If you’re writing a memoir, you will have moments that stand out in your mind. In this post, we discuss how a flashbulb memory can help you define your memoir.
‘As you start to write at once the question begins to insist: Why do you remember this and not that? Why do you remember in every detail a whole week, month, more, of a long ago year, but then complete dark, a blank? How do you know that what you remember is more important than what you don’t?’ ~Doris Lessing
What Is A Flashbulb Memory?
According to Wikipedia: ‘A flashbulb memory is a highly detailed, exceptionally vivid ‘snapshot’ of the moment and circumstances in which a piece of surprising and consequential (or emotionally arousing) news was heard.’
These memories are so vivid and entrenched because they are of personal importance, have consequences, are filled with emotion, and have an element of surprise.
According to Roger Kulk & James Brown, who originated the term, flashbulb memories have six characteristic features.
These are: place, ongoing activity, informant, own effect, other effect, and aftermath.
People remember events like 9/11 or Princess Diana’s death. And they clearly remember where they were (place), what they were doing (ongoing activity), who told them (informant), how they felt about it (own effect), how it affected them and the people around them (other effect), and what was the aftermath (aftermath).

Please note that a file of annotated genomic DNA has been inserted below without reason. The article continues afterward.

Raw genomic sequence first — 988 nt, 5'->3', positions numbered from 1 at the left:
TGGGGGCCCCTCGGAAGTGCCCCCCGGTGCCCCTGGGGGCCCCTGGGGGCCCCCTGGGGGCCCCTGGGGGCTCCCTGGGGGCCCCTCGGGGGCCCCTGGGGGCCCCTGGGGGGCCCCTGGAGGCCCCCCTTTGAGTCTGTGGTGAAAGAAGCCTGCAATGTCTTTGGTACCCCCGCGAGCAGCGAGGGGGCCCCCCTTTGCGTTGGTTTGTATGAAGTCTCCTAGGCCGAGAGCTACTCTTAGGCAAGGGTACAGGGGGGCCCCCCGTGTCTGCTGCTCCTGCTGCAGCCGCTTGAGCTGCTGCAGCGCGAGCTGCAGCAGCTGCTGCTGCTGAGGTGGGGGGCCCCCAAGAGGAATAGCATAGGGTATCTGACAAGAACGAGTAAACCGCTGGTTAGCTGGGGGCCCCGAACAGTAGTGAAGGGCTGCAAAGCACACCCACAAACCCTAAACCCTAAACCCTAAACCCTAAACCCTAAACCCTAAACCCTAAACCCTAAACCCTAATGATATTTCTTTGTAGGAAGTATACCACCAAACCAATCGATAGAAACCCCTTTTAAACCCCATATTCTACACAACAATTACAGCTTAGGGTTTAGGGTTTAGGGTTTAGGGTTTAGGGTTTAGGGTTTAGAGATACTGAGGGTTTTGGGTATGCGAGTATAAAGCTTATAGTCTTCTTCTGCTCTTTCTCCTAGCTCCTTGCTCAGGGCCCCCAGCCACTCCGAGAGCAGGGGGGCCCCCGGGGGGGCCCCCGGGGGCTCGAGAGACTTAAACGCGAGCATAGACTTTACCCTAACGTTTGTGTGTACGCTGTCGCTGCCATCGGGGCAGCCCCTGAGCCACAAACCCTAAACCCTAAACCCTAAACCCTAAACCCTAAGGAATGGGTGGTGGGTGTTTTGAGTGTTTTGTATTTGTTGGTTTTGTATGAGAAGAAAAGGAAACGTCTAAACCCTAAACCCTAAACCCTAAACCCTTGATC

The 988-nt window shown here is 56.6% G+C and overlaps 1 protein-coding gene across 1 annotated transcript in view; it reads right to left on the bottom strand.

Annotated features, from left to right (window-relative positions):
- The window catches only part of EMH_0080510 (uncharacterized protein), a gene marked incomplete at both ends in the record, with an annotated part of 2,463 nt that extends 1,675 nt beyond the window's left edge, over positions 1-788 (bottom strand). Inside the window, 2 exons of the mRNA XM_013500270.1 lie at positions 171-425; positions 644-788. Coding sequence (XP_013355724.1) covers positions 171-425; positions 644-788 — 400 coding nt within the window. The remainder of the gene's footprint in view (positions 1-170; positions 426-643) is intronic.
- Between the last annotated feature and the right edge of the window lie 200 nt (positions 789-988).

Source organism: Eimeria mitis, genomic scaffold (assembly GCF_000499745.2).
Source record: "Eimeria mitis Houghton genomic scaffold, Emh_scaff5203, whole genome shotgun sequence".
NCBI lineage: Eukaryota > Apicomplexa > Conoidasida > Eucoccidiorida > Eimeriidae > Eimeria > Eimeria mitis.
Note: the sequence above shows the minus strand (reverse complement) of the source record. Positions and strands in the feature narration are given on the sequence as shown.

How A Flashbulb Memory Can Help You Define Your Memoir
If you are writing a memoir, you probably have at least one of these flashbulb memories concerning the moment you knew you wanted to, or had to, write your story.
It is a memory that is so vivid that it is imprinted in your mind and your senses.
Use the six characteristics of a flashbulb memory to test if your memories are strong enough to warrant a memoir:
- Emotion (own effect)
- Emotions of others (other effect)
Free write using these points to see how much you remember. The flashbulb memories can even help you narrow down and define your story’s theme.
If you want to learn how to write a memoir, join our Secrets of a Memoirist course.
© Amanda Patterson
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